The most interesting man in the world, if he were a real person, might be David Anderson. Anderson grew up on a farm in Kansas. He later had a career in business in Washington, D.C. Today he is a welder, black-and-white-photographer, and primarily high-end coffee roaster. At Roastery of Cave Creek, also called ROC2, Anderson has been roasting coffee beans for 20 years.
He sources beans from plantations in Central America, South America, Africa, and Indonesia. Farmers and importers often send him samples. He roasts these in test batches as small as 3 ounces. If he likes the beans, he may place a large order for a 150-pound bag, 50 such bags, or 100.
Other times Anderson takes “origin trips” to the source. He seeks out the “better, more prominent farms.” When visiting more dangerous regions, Anderson has been assigned armed guards by plantation owners. The guards trail him as he scrutinizes the fields.
The beans Anderson sources are destined to be roasted at ROC2 in Cave Creek. Anderson has three main roasters. His most impressive roaster is a Kirsch + Mausser UG22 Retro, an elusive machine from Germany that, following his order, took more than half a year to build. “Roasting coffee is definitely a blend of art and science,” Anderson says. “Every coffee has a sweet spot.” He is as good at hitting that sweet spot as anybody in town.
ROC2 isn’t officially open to the public. If you want to drink coffee made from Anderson’s beans, you have to find the liquid goods around town. Given how widespread ROC2 coffee is, that isn’t too tall a task. Many of metro Phoenix’s landmark restaurants use ROC2 coffee, places like Chris Bianco’s restaurants, FnB, and Rancho Pinot. Anderson’s nitro cold brew is on tap at places like Whole Foods, new-age corporate offices, and even The Wandering Tortoise, a craft beer bar.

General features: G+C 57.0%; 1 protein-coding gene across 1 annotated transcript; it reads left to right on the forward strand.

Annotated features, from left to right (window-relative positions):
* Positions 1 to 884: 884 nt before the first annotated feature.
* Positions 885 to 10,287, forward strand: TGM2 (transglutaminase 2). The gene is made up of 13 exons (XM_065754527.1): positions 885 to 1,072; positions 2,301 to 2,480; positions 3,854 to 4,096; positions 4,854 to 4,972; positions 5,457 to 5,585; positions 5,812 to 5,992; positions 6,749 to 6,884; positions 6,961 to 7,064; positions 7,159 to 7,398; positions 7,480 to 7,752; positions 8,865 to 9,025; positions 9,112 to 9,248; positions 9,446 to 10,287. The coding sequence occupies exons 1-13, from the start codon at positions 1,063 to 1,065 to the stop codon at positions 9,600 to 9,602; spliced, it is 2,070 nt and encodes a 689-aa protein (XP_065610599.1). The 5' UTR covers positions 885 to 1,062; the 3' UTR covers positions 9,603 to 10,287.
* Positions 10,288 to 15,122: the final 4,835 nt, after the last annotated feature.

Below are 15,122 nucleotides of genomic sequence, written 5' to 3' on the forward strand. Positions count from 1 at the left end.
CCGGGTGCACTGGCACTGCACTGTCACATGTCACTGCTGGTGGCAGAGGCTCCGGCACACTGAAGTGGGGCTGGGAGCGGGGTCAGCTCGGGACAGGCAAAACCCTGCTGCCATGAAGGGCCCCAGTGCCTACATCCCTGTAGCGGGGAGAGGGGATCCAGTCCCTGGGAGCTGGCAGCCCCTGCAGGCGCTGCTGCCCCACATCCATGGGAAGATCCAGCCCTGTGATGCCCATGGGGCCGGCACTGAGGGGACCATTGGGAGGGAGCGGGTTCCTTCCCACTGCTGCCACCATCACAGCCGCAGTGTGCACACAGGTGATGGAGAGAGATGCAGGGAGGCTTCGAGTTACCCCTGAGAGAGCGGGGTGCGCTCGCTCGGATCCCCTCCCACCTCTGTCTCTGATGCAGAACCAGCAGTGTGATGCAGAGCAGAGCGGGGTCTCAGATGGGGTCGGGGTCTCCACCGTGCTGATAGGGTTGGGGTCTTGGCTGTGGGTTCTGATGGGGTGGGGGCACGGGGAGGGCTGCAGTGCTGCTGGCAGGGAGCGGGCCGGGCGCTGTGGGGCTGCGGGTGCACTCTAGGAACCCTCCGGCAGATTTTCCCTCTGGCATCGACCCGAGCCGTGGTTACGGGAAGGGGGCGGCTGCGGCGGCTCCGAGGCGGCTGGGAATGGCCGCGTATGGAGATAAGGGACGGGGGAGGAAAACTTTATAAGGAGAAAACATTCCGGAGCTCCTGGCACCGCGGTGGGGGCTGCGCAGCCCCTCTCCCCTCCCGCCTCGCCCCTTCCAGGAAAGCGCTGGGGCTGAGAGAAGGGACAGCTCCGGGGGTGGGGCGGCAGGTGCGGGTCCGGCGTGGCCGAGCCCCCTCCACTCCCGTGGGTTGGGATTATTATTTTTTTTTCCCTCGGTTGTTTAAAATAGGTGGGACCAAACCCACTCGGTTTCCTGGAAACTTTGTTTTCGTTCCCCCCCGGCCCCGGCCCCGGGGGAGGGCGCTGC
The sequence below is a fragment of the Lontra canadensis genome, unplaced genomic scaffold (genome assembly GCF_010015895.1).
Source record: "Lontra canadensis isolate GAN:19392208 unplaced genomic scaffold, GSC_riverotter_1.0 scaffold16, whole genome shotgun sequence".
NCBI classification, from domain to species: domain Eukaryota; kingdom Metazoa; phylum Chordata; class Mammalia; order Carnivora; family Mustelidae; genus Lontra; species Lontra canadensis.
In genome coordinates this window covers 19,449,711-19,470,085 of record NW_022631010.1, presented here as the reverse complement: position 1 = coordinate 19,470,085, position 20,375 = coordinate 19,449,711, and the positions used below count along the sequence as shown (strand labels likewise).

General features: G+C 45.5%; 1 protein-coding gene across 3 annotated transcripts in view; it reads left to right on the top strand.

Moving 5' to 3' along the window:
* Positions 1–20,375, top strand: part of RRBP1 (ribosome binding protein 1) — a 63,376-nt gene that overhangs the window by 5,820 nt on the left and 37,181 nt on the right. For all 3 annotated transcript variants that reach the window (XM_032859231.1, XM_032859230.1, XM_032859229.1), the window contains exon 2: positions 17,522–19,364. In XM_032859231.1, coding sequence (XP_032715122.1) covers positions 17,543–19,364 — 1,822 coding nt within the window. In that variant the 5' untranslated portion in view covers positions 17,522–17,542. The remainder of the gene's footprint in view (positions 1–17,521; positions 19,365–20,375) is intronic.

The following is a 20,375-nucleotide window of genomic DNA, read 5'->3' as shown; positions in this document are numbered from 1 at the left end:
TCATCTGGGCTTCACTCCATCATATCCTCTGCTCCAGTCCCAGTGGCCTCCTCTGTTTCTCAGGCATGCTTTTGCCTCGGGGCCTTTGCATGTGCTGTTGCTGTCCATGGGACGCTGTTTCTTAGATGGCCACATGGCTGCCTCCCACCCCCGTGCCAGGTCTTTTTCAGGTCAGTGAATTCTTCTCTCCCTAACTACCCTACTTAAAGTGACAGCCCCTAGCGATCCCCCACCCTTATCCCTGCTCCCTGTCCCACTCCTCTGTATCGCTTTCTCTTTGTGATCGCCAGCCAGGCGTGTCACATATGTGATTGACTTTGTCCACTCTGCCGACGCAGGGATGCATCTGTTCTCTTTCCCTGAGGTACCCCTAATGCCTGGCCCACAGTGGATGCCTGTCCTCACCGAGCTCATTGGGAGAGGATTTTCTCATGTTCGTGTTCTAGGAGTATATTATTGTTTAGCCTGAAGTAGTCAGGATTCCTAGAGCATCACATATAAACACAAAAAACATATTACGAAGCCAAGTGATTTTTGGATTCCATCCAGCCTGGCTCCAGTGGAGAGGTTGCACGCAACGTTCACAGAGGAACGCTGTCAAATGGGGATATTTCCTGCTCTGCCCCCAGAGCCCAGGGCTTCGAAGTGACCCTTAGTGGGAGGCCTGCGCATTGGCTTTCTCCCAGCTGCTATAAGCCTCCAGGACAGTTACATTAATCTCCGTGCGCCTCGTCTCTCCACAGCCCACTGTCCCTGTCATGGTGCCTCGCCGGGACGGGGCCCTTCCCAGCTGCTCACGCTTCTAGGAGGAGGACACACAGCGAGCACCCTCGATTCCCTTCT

To describe what coffee made from ROC2 beans tastes like is a futile task. Anderson roasts some beans light. He roasts some dark. He roasts some at 410 degrees, some at 420, some 450. Each bean batch has different positive attributes. He accentuates those attributes in different ways. ROC2 beans have enough range that Anderson will sit down with a pastry chef, discuss flavor profiles, and then roast to match them. ROC2’s nitro coffee is a great way to taste what the roastery can do.
Cold brew pours thickly from the tap. As it climbs in the glass, a thick froth builds on top. This froth resembles the head of a Guinness, and so does the froth's brilliant cascading down into the drink’s dark regions. The nitro is silky and creamy. It has a stout-like mouthfeel. There’s a slight sweetness, but not from anything other than roasted beans and water. The caffeine level is high. You'll be happily buzzing for hours.
Anderson pours nitro at his “tasting bar.” This sleek section of ROC2's roastery stands away from the roasters. Here, chefs and other industry peeps come to taste coffee. Anderson has a variety of gadgets out of Asimov to grind, brew, pull, and pour.
If you drive out to ROC2 to buy coffee, your first bag is free. You buy bags is on the honor system. Anderson stocks a case near the entrance with bags that vary in roast intensity and country of origin. You take what you need, leave money, and drive away.
ROC2 is officially closed to the public. But if you show up, check to see if Anderson and his team are roasting. On days they are, Anderson may invite you to chill at the tasting bar, soak up some brewed knowledge, and knock back a coffee or two.